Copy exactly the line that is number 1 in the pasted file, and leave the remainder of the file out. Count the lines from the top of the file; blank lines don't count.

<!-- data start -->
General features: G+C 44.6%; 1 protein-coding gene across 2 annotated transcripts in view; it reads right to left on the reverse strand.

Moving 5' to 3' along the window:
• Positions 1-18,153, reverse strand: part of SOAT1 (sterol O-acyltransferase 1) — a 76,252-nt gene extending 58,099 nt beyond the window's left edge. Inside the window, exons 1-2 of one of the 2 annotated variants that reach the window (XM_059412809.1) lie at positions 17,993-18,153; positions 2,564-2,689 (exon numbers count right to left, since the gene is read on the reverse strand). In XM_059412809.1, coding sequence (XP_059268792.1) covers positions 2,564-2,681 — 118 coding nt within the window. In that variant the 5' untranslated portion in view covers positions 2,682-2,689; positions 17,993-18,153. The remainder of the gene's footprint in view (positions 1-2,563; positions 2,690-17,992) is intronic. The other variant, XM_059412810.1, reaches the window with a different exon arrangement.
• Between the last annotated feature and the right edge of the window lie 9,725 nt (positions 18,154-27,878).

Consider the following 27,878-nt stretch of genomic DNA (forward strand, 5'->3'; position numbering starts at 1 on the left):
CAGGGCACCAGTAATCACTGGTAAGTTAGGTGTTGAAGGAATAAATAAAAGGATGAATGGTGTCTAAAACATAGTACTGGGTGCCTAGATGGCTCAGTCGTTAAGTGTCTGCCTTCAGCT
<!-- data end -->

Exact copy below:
General features: G+C 44.6%; 1 protein-coding gene across 2 annotated transcripts in view; it reads right to left on the reverse strand.